"I believe it will come down to the final weekend and final game of the season," Nash explained. "We feel like there will be more parity in the league this year. There is a great concentration of talent in the ARP and, with the advent of Elite Cup, we expect it to be highlighted this year."

There will be no better example of the eminent standards in the ARP, than when New York Athletic (NYAC) and Old Blue of New York face-off this weekend, for the Remembrance Cup. These two teams compete in quite possibly the fiercest rivalry in American rugby. Every year NYAC hosts a high-level match the weekend before the anniversary of 9/11 to, "Play for those who no longer can." 9/11 had a significant impact on both clubs, with Old Blue losing one of their leaders and NYAC losing three members of their active roster, including their captain. Each year this game serves as a testament to both the strength of these clubs, but also to how the game should be played. This game often serves to preview who the eventual champion of the ARP will be.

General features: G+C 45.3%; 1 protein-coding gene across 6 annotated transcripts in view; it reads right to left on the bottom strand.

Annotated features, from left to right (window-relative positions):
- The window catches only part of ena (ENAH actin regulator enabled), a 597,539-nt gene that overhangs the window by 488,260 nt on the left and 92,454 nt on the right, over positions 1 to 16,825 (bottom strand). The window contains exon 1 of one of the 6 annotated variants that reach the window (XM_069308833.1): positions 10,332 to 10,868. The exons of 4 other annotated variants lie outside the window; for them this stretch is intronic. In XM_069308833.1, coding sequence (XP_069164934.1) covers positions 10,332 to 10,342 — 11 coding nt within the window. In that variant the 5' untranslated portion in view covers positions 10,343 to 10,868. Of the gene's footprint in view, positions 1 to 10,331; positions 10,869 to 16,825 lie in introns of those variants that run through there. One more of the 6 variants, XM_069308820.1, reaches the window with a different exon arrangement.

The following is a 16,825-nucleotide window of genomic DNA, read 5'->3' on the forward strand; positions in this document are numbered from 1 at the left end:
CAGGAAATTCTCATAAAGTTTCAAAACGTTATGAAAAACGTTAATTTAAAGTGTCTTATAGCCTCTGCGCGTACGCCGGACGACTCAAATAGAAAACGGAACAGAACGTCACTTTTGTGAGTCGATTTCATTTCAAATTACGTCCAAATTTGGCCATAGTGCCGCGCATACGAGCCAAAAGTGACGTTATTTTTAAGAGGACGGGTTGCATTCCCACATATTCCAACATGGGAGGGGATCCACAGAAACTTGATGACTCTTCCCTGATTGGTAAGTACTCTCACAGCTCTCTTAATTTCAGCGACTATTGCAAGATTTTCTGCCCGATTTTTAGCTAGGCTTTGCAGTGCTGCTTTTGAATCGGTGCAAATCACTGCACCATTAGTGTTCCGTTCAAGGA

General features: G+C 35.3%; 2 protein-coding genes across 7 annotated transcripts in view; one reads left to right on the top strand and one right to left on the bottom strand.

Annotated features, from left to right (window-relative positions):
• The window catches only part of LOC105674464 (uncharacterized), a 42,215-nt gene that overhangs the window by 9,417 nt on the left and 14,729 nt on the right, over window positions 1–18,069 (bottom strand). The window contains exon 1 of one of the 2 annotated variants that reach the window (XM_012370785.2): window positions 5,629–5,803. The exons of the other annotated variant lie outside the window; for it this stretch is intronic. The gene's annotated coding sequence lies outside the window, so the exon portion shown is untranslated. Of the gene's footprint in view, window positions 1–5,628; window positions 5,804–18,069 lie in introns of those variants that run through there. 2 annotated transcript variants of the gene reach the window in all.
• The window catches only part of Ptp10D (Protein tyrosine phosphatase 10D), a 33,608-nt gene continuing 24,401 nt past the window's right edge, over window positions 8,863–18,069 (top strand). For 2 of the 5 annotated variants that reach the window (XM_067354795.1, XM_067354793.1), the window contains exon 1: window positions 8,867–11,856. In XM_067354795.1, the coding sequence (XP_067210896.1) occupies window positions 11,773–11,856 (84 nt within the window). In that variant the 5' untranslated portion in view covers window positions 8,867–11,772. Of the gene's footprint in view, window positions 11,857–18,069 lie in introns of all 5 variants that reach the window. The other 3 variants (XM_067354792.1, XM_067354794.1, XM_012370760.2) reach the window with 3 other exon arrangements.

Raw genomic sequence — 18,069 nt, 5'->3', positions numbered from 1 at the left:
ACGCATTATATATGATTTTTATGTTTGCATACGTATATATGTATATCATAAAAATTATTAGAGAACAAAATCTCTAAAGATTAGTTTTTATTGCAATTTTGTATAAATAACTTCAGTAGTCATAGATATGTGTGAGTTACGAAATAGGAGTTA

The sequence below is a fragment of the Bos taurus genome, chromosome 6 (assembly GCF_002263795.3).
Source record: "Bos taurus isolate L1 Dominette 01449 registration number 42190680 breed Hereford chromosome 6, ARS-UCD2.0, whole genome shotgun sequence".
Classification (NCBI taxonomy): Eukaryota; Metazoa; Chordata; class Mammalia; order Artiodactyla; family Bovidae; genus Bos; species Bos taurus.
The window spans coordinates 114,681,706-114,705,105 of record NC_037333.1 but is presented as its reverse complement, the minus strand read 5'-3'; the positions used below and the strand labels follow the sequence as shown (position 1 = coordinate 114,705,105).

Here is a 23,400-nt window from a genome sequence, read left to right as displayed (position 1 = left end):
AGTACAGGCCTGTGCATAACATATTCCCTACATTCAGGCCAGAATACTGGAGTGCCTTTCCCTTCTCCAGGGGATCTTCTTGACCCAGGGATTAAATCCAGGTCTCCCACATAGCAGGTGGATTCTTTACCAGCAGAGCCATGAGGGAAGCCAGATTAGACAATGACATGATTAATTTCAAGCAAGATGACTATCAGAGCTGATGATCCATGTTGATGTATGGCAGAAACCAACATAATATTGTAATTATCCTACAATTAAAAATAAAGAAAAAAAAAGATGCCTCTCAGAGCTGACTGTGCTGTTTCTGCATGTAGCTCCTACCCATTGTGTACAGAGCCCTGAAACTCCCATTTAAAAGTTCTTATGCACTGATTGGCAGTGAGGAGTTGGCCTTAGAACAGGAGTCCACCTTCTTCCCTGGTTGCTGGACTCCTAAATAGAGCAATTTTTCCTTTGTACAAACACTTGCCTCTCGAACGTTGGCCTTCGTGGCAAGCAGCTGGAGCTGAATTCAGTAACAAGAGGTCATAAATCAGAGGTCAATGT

Elsewhere in the ARP, 2018 Division I National Champion (and Club 7s Bronze Medalist) Mystic River Rugby will host the Life Running Eagles in Malden, Massachusetts. Both sides are eager to dispel the notion that the New York teams can dominate the Fall, and this match is set to feature numerous players that will be playing professionally and internationally in the immediate future.

This week's six-pack matches from the American Rugby Premiership:

New York Athletic vs. Old Blue of New York